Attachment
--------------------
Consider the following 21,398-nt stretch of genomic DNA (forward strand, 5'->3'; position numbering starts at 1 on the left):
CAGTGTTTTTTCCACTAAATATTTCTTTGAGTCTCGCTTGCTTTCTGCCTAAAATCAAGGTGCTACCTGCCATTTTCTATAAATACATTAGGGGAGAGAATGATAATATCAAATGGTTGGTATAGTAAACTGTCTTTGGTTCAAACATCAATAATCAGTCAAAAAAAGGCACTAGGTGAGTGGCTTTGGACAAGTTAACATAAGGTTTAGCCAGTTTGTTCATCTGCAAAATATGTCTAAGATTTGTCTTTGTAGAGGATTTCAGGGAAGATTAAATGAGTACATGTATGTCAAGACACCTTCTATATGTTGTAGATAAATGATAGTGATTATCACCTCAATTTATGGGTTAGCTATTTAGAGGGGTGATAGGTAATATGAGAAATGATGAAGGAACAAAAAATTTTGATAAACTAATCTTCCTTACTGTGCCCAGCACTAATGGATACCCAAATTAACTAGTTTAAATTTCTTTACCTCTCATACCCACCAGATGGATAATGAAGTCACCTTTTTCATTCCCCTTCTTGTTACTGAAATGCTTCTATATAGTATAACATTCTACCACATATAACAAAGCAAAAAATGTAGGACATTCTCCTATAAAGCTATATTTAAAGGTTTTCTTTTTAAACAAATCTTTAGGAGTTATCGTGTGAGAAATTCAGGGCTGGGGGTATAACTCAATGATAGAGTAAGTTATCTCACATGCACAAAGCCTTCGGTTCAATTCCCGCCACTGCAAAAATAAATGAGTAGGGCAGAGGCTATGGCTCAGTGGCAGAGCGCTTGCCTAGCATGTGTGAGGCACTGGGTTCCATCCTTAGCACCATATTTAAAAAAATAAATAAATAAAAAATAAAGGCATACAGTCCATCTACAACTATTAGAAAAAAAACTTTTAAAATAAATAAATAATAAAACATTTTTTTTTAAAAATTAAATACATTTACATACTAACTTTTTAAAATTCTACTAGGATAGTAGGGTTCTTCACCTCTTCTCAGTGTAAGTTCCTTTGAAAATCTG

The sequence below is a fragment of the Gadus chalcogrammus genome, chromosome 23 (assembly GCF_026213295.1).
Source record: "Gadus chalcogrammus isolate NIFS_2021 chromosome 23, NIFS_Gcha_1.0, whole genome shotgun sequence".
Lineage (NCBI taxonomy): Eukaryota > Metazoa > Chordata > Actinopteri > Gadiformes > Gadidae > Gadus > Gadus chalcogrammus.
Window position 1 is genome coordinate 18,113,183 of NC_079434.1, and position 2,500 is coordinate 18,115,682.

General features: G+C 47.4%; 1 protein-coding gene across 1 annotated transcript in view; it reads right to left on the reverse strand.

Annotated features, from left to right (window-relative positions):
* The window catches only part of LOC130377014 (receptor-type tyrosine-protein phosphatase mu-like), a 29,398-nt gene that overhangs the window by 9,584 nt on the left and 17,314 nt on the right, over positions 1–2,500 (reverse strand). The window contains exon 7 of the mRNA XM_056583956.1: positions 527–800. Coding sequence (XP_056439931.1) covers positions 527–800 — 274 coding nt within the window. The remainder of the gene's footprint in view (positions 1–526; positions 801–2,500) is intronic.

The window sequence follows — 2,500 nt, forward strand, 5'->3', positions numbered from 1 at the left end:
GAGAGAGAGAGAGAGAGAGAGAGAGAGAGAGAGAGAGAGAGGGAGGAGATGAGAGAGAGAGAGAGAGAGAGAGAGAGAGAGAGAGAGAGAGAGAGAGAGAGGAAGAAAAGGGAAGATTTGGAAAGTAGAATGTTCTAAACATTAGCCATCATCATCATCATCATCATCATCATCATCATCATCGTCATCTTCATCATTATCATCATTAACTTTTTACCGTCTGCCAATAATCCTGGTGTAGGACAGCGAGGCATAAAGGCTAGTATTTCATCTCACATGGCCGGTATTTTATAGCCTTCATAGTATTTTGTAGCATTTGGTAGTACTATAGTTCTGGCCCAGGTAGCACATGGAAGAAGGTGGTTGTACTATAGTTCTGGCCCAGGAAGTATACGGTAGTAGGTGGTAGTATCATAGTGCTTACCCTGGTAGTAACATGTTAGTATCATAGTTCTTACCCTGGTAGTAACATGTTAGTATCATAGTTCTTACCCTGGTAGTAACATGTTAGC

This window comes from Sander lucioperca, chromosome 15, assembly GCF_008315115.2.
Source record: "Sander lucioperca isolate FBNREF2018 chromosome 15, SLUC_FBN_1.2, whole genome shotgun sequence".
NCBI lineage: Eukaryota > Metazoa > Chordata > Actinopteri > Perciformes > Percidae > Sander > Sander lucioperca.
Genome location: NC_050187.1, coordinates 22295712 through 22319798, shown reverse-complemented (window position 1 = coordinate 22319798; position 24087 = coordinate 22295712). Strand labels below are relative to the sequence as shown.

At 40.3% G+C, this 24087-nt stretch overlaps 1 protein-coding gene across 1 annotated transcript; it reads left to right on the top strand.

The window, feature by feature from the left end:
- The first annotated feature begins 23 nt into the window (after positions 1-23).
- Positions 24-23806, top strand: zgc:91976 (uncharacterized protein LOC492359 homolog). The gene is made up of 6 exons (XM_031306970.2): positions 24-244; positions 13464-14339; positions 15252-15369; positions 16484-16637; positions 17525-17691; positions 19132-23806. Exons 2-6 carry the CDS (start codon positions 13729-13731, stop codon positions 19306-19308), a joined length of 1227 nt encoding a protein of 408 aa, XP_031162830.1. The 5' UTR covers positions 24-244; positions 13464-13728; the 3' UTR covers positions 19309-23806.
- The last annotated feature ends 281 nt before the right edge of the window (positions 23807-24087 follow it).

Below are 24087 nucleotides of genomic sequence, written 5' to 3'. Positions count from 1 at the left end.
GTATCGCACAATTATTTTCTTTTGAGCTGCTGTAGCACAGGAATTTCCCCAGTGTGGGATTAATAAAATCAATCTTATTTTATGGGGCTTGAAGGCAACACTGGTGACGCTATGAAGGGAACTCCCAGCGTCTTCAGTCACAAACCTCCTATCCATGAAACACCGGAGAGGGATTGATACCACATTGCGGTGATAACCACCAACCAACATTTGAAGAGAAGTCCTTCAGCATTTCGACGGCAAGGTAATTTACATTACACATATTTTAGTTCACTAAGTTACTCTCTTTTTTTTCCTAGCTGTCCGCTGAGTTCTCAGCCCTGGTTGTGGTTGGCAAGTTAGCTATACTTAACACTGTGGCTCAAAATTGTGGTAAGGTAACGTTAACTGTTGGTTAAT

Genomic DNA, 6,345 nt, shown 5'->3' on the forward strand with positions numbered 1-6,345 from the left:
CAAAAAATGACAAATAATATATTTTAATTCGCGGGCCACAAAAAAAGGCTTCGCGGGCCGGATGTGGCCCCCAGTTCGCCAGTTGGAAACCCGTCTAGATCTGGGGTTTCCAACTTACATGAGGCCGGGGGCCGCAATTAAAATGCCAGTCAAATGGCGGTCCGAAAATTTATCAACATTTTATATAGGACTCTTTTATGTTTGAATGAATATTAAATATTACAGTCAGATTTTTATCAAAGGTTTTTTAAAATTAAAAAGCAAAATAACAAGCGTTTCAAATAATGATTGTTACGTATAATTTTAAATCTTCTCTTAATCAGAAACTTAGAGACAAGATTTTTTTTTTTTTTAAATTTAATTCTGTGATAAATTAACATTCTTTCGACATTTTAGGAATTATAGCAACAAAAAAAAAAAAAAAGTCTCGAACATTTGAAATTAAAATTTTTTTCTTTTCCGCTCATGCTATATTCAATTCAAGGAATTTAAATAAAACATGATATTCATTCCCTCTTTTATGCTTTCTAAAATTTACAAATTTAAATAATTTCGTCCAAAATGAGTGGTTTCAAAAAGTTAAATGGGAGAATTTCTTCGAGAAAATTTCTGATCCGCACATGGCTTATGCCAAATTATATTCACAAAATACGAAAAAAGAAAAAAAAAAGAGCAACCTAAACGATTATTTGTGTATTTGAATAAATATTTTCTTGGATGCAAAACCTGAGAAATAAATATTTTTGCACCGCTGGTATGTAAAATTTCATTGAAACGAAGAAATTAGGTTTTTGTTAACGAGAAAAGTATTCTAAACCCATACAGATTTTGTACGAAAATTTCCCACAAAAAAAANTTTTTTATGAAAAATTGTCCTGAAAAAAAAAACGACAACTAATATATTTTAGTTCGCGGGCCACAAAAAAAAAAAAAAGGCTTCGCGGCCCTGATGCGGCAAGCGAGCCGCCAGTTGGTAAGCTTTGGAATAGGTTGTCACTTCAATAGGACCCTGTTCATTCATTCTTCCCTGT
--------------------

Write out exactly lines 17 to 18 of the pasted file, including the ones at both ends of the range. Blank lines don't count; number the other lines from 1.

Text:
The window, feature by feature from the left end:
- The first annotated feature begins 23 nt into the window (after positions 1-23).